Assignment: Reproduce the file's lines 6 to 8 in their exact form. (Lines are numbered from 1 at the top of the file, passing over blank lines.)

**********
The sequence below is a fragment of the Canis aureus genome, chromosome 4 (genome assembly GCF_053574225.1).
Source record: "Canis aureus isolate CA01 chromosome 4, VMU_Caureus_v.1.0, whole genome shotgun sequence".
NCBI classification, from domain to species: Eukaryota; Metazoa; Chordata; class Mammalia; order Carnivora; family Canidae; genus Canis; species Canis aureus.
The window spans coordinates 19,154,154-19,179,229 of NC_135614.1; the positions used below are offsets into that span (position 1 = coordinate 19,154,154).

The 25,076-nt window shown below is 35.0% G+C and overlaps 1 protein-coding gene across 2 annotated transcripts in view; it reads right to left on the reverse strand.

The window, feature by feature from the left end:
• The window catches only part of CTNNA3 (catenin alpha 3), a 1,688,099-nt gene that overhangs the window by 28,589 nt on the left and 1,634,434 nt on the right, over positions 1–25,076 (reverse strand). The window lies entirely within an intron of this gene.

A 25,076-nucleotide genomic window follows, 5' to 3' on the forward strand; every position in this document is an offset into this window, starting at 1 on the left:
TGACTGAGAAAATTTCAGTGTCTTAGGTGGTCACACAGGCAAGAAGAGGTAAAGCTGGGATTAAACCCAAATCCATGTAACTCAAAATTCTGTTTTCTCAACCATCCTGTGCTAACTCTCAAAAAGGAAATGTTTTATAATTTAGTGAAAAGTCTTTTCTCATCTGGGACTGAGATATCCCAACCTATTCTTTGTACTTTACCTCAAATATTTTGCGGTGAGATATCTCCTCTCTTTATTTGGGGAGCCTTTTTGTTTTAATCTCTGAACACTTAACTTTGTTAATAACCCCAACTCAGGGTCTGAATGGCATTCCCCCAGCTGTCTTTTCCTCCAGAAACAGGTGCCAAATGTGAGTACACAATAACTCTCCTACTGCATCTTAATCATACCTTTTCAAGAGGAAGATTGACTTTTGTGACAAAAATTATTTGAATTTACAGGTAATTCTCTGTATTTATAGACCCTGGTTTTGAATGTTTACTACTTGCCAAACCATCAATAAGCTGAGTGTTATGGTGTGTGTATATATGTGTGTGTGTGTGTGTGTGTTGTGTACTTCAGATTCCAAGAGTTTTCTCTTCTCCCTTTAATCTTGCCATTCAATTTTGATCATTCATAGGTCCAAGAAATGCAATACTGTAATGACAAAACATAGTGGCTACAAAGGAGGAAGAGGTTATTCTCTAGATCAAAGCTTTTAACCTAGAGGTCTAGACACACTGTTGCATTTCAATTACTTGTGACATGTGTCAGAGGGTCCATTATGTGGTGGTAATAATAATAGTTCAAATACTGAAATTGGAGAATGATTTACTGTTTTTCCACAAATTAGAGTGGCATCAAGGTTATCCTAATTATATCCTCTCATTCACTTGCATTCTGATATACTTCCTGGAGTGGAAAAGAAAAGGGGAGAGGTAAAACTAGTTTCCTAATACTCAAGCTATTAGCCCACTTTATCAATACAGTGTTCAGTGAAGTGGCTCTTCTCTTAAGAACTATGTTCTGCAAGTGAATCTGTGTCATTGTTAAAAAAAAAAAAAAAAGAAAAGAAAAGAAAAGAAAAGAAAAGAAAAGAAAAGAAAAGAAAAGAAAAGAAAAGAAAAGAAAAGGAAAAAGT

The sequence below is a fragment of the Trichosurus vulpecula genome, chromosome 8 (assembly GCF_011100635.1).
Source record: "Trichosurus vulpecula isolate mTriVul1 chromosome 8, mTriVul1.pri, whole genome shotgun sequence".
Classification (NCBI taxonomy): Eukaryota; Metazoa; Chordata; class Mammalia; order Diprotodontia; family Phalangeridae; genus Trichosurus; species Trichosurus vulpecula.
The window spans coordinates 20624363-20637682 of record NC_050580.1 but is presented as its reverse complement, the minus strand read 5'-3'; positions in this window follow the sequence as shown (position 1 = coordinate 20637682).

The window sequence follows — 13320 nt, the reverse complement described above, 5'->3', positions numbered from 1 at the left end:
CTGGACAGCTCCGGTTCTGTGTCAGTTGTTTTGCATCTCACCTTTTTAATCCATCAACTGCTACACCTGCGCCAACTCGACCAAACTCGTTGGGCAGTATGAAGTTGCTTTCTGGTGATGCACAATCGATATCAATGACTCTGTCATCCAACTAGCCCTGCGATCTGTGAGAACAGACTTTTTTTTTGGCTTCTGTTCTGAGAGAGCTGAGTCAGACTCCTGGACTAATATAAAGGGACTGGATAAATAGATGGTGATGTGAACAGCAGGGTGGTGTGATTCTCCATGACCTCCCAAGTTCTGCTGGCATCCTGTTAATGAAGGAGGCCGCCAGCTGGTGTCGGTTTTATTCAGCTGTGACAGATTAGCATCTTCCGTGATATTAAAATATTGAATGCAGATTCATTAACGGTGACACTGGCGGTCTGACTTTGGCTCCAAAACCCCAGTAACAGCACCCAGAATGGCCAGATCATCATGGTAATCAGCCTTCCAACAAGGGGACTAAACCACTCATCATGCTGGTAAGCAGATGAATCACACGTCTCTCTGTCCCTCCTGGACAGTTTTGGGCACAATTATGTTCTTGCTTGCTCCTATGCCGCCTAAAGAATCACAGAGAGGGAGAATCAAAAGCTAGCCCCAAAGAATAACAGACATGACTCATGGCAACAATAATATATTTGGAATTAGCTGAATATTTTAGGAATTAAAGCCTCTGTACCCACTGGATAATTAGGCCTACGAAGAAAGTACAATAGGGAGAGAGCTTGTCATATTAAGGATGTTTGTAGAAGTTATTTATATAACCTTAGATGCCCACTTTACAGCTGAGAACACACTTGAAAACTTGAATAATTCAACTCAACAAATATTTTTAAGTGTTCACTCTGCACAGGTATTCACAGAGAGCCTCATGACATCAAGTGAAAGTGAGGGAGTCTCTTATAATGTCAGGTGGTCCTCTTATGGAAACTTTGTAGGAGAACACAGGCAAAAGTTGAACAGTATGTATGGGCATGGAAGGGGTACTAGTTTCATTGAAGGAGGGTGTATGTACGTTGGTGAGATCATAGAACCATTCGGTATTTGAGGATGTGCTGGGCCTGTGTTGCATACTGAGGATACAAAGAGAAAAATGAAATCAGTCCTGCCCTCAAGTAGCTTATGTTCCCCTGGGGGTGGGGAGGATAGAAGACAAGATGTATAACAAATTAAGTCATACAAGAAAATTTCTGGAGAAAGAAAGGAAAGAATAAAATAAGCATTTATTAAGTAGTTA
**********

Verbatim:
The window, feature by feature from the left end:
• The window catches only part of CTNNA3 (catenin alpha 3), a 1,688,099-nt gene that overhangs the window by 28,589 nt on the left and 1,634,434 nt on the right, over positions 1–25,076 (reverse strand). The window lies entirely within an intron of this gene.

A 25,076-nucleotide genomic window follows, 5' to 3' on the forward strand; every position in this document is an offset into this window, starting at 1 on the left: